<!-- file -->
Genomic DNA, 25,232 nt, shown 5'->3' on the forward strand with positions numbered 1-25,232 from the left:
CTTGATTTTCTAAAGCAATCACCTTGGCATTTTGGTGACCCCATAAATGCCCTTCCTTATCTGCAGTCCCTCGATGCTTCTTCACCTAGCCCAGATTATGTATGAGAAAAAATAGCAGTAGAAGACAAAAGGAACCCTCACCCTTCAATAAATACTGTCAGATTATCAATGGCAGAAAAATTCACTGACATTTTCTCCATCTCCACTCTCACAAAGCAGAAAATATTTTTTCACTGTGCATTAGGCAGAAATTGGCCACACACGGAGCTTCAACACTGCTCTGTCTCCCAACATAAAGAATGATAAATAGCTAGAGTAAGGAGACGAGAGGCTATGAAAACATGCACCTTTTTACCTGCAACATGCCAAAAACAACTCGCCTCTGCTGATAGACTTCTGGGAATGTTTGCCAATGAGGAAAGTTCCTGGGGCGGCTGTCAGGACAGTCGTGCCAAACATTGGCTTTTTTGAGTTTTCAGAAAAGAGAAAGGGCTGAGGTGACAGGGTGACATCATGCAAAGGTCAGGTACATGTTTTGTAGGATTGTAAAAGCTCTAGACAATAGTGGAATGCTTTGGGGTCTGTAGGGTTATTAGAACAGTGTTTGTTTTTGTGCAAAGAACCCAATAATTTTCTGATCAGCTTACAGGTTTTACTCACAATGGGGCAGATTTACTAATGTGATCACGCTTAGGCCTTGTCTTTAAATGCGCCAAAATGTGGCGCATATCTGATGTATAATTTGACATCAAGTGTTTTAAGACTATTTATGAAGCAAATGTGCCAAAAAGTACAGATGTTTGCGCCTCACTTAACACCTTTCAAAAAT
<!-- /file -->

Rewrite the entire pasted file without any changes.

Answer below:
Genomic DNA, 25,232 nt, shown 5'->3' on the forward strand with positions numbered 1-25,232 from the left:
CTTGATTTTCTAAAGCAATCACCTTGGCATTTTGGTGACCCCATAAATGCCCTTCCTTATCTGCAGTCCCTCGATGCTTCTTCACCTAGCCCAGATTATGTATGAGAAAAAATAGCAGTAGAAGACAAAAGGAACCCTCACCCTTCAATAAATACTGTCAGATTATCAATGGCAGAAAAATTCACTGACATTTTCTCCATCTCCACTCTCACAAAGCAGAAAATATTTTTTCACTGTGCATTAGGCAGAAATTGGCCACACACGGAGCTTCAACACTGCTCTGTCTCCCAACATAAAGAATGATAAATAGCTAGAGTAAGGAGACGAGAGGCTATGAAAACATGCACCTTTTTACCTGCAACATGCCAAAAACAACTCGCCTCTGCTGATAGACTTCTGGGAATGTTTGCCAATGAGGAAAGTTCCTGGGGCGGCTGTCAGGACAGTCGTGCCAAACATTGGCTTTTTTGAGTTTTCAGAAAAGAGAAAGGGCTGAGGTGACAGGGTGACATCATGCAAAGGTCAGGTACATGTTTTGTAGGATTGTAAAAGCTCTAGACAATAGTGGAATGCTTTGGGGTCTGTAGGGTTATTAGAACAGTGTTTGTTTTTGTGCAAAGAACCCAATAATTTTCTGATCAGCTTACAGGTTTTACTCACAATGGGGCAGATTTACTAATGTGATCACGCTTAGGCCTTGTCTTTAAATGCGCCAAAATGTGGCGCATATCTGATGTATAATTTGACATCAAGTGTTTTAAGACTATTTATGAAGCAAATGTGCCAAAAAGTACAGATGTTTGCGCCTCACTTAACACCTTTCAAAAAT